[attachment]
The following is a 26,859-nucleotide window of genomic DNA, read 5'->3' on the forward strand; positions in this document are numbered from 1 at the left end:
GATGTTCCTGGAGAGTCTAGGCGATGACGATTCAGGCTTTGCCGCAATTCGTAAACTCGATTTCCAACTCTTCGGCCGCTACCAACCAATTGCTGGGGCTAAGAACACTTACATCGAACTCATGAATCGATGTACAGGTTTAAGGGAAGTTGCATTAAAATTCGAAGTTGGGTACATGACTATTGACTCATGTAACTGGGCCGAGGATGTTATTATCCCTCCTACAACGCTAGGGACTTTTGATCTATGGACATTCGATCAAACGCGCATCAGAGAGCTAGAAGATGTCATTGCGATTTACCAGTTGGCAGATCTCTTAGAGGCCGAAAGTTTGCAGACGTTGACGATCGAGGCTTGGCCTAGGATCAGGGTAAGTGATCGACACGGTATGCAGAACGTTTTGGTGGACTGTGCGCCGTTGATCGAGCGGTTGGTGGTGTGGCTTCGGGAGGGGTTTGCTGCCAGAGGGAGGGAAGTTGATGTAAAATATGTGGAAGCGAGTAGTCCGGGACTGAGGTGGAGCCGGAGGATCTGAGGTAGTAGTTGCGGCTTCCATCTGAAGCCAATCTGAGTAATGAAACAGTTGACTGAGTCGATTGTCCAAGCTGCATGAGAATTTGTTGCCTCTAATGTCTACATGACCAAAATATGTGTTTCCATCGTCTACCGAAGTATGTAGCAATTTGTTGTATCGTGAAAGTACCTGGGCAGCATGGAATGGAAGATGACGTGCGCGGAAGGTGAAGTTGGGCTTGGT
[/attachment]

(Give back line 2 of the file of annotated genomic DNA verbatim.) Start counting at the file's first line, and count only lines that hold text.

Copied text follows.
GATGTTCCTGGAGAGTCTAGGCGATGACGATTCAGGCTTTGCCGCAATTCGTAAACTCGATTTCCAACTCTTCGGCCGCTACCAACCAATTGCTGGGGCTAAGAACACTTACATCGAACTCATGAATCGATGTACAGGTTTAAGGGAAGTTGCATTAAAATTCGAAGTTGGGTACATGACTATTGACTCATGTAACTGGGCCGAGGATGTTATTATCCCTCCTACAACGCTAGGGACTTTTGATCTATGGACATTCGATCAAACGCGCATCAGAGAGCTAGAAGATGTCATTGCGATTTACCAGTTGGCAGATCTCTTAGAGGCCGAAAGTTTGCAGACGTTGACGATCGAGGCTTGGCCTAGGATCAGGGTAAGTGATCGACACGGTATGCAGAACGTTTTGGTGGACTGTGCGCCGTTGATCGAGCGGTTGGTGGTGTGGCTTCGGGAGGGGTTTGCTGCCAGAGGGAGGGAAGTTGATGTAAAATATGTGGAAGCGAGTAGTCCGGGACTGAGGTGGAGCCGGAGGATCTGAGGTAGTAGTTGCGGCTTCCATCTGAAGCCAATCTGAGTAATGAAACAGTTGACTGAGTCGATTGTCCAAGCTGCATGAGAATTTGTTGCCTCTAATGTCTACATGACCAAAATATGTGTTTCCATCGTCTACCGAAGTATGTAGCAATTTGTTGTATCGTGAAAGTACCTGGGCAGCATGGAATGGAAGATGACGTGCGCGGAAGGTGAAGTTGGGCTTGGT